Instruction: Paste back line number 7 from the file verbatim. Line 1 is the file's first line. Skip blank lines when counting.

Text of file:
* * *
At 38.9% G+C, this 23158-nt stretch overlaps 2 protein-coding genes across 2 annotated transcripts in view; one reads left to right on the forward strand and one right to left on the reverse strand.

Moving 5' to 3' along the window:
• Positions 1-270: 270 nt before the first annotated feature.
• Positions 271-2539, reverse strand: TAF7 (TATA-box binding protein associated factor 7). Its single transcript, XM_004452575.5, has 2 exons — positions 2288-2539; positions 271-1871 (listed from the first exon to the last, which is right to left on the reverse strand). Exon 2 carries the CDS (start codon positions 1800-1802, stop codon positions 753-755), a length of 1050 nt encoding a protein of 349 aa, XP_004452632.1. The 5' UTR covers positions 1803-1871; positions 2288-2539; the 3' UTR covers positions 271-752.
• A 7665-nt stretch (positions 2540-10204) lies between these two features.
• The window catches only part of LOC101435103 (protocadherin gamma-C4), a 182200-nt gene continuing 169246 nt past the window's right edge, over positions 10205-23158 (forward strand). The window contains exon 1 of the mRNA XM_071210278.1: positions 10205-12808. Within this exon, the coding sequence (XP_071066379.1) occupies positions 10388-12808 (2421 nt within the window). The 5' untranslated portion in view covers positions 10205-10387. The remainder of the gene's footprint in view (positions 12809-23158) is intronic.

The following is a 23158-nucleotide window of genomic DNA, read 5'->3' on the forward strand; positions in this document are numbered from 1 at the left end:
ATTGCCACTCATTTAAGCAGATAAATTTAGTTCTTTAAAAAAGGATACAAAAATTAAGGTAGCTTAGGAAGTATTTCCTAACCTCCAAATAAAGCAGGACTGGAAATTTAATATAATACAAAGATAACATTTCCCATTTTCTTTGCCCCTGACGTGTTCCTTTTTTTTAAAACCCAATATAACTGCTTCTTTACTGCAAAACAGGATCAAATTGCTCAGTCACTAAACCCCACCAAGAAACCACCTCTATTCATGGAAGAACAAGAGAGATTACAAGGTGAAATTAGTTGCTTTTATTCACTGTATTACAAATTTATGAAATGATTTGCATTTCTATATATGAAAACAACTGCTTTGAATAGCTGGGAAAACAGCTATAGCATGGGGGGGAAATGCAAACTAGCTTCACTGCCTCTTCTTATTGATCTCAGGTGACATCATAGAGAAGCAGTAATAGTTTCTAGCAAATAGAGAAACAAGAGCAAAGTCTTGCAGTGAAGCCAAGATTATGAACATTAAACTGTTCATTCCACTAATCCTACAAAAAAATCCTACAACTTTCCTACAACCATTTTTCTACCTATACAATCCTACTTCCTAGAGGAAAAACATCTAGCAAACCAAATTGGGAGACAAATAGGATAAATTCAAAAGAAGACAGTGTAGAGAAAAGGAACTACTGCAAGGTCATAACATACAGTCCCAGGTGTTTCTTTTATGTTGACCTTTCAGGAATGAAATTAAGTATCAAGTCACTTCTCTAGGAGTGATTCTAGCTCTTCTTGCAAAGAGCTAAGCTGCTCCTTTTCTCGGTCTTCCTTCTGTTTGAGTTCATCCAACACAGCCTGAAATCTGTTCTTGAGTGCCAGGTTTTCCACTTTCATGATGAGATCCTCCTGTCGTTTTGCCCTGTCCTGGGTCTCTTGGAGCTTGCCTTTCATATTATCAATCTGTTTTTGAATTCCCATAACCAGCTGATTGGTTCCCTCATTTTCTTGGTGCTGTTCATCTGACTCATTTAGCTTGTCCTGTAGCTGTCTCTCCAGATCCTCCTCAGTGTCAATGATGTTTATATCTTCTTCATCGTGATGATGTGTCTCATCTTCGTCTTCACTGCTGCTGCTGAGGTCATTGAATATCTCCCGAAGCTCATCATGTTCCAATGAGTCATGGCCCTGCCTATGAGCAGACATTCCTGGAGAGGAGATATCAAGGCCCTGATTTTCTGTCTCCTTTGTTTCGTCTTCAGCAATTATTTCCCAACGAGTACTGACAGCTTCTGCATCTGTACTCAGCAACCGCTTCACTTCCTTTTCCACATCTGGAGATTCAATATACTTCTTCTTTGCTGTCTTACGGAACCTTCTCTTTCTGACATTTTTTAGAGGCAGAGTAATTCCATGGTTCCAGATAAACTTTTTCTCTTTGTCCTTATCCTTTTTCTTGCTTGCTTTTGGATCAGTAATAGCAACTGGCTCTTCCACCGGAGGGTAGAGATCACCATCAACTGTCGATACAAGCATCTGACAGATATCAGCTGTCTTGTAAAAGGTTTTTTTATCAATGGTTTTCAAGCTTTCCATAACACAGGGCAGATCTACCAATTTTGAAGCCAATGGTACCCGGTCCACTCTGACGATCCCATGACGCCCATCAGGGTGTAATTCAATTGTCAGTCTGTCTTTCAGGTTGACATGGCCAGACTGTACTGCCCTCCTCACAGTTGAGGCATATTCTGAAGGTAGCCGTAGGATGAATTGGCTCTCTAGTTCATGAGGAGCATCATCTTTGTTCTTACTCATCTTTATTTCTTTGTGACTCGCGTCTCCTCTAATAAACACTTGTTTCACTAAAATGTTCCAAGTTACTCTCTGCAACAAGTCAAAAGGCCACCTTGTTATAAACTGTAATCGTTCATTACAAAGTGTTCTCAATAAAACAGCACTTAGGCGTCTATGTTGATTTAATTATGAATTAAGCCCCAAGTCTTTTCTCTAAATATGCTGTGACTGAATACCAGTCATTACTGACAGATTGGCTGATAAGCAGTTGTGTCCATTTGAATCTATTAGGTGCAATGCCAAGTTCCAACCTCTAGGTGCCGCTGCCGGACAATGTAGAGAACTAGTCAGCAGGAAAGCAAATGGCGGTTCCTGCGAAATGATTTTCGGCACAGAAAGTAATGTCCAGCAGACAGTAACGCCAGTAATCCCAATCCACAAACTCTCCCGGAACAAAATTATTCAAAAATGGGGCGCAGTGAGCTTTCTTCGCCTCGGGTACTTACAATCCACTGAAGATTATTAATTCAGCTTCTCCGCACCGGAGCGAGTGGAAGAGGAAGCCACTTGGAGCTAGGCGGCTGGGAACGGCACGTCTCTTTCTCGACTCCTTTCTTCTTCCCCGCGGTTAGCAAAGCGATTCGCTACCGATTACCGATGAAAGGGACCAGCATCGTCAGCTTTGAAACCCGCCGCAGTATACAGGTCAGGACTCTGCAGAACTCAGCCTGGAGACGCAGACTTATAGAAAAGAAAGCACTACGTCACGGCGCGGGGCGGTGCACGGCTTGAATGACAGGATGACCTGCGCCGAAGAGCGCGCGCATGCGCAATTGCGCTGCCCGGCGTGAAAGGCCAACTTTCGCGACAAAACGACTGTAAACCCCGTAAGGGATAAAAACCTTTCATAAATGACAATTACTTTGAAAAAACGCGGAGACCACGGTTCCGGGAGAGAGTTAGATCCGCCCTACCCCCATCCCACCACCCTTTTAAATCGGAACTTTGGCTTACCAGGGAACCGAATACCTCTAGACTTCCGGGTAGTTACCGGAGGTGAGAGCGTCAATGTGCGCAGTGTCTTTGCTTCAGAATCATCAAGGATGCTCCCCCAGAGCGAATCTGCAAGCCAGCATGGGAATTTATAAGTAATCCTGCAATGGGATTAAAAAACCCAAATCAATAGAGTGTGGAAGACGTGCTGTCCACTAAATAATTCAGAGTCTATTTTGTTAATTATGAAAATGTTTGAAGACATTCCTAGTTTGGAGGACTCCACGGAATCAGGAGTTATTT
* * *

The following is a 23158-nucleotide window of genomic DNA, read 5'->3' on the forward strand; positions in this document are numbered from 1 at the left end: